One of the final things I did last year before Melbourne went into lockdown was watch Torch the Place, the debut play by Australian writer Benjamin Law, put on by the Melbourne Theatre Company. A friend and I managed to get some last-minute tickets to a matinee session, and, to kill some time before we squeezed our way into the crowded theatre, I spent the morning by myself walking through the NGV. It was, and I don’t say this lightly, the perfect day.

Just over a week later borders slammed shut, huge events started to be cancelled, and Melbourne’s normally hectic schedule of comedy festivals, of theatre, of book launches, of film festivals, was suddenly, for the foreseeable future, completely blank.

“I’ve done crisis management all my career,” says MTC co-CEO Virginia Lovett with a small laugh, “but pandemic was never on the list. We were learning as we went.”

In mid-March, as Covid-19 moved from a vague threat to a major reality, MTC was one of the companies to make the decision early on to change its plans in a big way. “We went hard and fast,” says Lovett. The initial strategy was to cancel everything until September 2020, allowing the organisation to maintain some structure for the year and plan a way forward. Patrons rallied, with many moving their tickets to the post-winter return, and for a while, despite being a bit rocky, things looked like they were going to work out. “And then obviously, once we went into the second lockdown, which was harder, we realised we weren’t coming back,” says Lovett.

It was a devastating moment, but the team took stock and modelled countless scenarios of how the company could make its eventual return to stage. There were hours of planning, looking at what could be rescheduled and could be put in place for the following year. It was decided that 2021 would be a reduced season, with eight plays instead of 11, and tentative rehearsals started to take place, initially over Zoom.

“I think because we’re already creative people and we work in theatre, we’re already solving problems, hundreds of problems all the time, to get shows up,” says Lovett. “So I think we just put our minds in a different pattern of how were we getting through this crisis, and what were we going to have to do. And I must say it was humbling, because the team, the whole of the staff, were just extraordinary.”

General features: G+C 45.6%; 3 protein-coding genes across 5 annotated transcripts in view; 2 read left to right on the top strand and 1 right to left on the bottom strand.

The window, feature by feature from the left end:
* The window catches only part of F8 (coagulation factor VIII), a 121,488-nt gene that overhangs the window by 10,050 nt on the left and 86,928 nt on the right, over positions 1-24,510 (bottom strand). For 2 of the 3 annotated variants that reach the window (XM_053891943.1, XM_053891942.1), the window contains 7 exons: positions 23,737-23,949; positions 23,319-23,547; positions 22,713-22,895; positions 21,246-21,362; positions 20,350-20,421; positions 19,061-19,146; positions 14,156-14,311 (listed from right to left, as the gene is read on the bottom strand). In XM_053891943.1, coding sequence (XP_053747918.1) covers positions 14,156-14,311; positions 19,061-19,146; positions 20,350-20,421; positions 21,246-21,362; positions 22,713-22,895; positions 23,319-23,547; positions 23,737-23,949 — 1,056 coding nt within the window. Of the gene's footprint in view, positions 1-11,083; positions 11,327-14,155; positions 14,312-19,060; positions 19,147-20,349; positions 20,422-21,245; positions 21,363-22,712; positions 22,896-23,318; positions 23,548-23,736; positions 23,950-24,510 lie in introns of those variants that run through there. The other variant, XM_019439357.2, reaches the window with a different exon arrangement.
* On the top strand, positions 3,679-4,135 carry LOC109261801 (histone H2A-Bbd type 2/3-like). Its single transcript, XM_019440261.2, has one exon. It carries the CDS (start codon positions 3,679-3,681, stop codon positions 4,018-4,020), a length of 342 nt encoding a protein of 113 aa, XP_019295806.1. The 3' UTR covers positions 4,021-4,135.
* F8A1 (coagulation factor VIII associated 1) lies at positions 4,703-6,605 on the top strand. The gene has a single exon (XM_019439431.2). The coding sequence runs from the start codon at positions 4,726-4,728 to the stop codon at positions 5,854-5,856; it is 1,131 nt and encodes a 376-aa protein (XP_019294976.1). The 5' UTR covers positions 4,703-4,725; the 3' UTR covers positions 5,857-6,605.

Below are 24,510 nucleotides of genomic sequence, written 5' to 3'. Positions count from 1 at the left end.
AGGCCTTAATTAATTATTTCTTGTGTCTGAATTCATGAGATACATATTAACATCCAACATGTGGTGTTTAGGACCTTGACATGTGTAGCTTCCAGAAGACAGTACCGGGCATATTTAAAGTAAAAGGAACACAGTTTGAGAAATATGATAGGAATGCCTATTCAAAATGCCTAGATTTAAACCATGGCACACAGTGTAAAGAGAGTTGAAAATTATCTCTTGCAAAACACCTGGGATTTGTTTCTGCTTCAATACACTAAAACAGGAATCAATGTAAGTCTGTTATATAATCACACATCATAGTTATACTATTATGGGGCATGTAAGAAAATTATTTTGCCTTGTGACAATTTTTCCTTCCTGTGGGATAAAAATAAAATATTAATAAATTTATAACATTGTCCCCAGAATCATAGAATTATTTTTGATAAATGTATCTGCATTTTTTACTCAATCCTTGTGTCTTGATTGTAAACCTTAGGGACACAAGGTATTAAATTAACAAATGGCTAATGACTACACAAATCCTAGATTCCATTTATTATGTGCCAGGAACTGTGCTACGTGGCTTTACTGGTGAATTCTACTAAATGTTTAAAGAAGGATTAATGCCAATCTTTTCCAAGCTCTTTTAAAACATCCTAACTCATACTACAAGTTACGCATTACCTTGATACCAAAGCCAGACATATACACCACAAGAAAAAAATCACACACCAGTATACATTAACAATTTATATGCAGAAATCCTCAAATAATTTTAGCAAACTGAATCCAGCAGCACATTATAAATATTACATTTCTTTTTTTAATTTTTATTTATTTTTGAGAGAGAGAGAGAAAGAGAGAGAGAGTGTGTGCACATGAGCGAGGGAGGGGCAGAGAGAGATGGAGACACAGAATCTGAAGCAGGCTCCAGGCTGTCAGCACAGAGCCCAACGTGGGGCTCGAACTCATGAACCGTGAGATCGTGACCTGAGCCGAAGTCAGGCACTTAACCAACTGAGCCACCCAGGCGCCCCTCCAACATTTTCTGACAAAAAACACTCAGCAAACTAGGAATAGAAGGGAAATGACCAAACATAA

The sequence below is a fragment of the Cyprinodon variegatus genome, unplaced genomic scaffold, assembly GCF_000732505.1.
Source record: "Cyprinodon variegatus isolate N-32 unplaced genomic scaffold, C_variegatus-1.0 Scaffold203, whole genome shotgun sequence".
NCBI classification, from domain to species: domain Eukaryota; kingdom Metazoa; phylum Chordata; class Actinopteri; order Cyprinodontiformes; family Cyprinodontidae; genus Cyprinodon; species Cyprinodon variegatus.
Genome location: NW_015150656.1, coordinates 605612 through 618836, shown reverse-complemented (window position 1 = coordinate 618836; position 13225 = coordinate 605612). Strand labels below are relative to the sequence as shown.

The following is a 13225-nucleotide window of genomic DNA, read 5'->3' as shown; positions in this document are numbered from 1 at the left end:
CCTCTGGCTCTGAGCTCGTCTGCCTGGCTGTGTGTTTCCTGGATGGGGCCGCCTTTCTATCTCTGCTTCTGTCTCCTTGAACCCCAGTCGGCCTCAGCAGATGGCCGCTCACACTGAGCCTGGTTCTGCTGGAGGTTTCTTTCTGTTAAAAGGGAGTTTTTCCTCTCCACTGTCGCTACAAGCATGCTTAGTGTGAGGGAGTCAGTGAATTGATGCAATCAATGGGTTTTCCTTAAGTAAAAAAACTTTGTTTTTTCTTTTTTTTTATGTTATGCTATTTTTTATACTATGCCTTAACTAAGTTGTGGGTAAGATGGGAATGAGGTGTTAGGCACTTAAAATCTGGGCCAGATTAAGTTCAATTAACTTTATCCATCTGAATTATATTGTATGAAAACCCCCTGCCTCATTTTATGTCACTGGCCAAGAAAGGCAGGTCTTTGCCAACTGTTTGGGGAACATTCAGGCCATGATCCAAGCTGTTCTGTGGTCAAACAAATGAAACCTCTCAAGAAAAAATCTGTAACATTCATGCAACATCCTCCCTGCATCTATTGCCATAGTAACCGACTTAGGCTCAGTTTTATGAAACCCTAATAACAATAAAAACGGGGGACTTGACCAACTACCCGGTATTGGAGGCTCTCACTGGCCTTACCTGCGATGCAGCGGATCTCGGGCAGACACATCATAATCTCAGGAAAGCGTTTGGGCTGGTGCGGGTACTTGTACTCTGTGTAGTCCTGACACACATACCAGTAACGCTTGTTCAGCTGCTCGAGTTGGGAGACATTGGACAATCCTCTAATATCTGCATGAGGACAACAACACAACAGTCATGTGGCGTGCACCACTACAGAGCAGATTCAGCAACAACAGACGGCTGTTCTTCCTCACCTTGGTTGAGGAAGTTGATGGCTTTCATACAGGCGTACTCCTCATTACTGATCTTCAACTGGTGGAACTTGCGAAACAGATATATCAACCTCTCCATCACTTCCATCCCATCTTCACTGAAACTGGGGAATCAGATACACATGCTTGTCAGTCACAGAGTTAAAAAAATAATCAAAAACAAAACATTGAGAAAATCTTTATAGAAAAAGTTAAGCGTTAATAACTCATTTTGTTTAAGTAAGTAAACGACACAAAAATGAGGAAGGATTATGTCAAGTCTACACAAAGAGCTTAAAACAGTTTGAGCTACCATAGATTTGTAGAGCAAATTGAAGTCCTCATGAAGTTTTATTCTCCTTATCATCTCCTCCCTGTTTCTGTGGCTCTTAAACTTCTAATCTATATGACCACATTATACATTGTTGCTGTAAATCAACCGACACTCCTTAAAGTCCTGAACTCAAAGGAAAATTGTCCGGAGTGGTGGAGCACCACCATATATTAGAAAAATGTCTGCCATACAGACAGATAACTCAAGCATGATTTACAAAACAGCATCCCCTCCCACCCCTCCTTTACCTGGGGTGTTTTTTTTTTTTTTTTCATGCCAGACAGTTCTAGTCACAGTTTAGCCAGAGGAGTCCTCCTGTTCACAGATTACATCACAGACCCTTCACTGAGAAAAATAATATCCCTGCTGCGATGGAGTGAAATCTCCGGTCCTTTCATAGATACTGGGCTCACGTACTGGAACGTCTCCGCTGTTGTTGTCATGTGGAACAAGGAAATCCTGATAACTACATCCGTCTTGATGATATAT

Theatre is a big employer – of writers, directors, actors, set builders, box-office staff, backstage crew, ushers, not to mention food and beverage workers. Lovett isn’t coy about the impact the pandemic had on the MTC – she says that in terms of numbers, it lost about $13 million in box office and there were approximately 350 lost job opportunities for arts workers. But the community rallied around them. “A lot of us took salary cuts. We had to reduce hours,” she says. “We had to really scramble to survive.” One surprise she points to, which also helped in both an emotional and practical way, was that “our patrons, our ticket buyers, a lot of them refunded their tickets as donations, which was extraordinary”.

Now the company is returning for a new season, kicking off with Sexual Misconduct of the Middle Classes, written by Hannah Moscovitch and directed by Petra Kalive.

“It's about the subtleties of power, and how that plays out in a consensual relationship,” says Kalive. “I read this play a couple of years ago and I just thought it was of its time, but it was [also] a universal time – which it is,” says Lovett.

“It couldn’t be timelier,” agrees Kalive. “We’ve had an article in the paper, or every front page of the paper, every day of rehearsals related to sexual misconduct in some way, shape or form.

Rehearsals initially began remotely, but the cast has now come together in real life. Like many workplaces, Kalive explains, “I think the biggest challenge coming back into the rehearsal room was we spent the first week kind of figuring out how to be in each other’s spaces again, without a Zoom lag in conversation. So learning how to interact again, I think, was the hardest thing coming back from lockdown for us.”

While there are a few changes – social distancing measures, and the cast forming its own bubble – “it’s wonderful to be back in a space with people, as people who love a shared experience and who revel in that and who love to be in conversation. It’s been so incredible to be back in the rehearsal room”, says Kalive.

After a year of talking to my loved ones through a screen, of getting all my entertainment via streaming services, of experiencing art from a remove, as much as I’ve appreciated being able to see the world from my living room, I’ve thought often about the last time I was in a theatre – trying to stifle my laughter so that I don’t drown out the dialogue for other people in the audience, seeing a story played out, in real time, just metres away, going out with a friend afterwards to dissect in detail everything we’ve just seen. The time has gone both slowly and quickly – and I find I can’t wait to go back, to experience it again.

It’s been a tough year all round, and the arts in particular has really struggled. But “we've bounced back”, says Lovett. And while it’s not clear sailing from here, “we’re bouncing in, and it’s a sense of optimism in the new year … we open nearly a year to the day that we shut down. It’s sort of extraordinary.”

See Melbourne Theatre Company’s upcoming program here.

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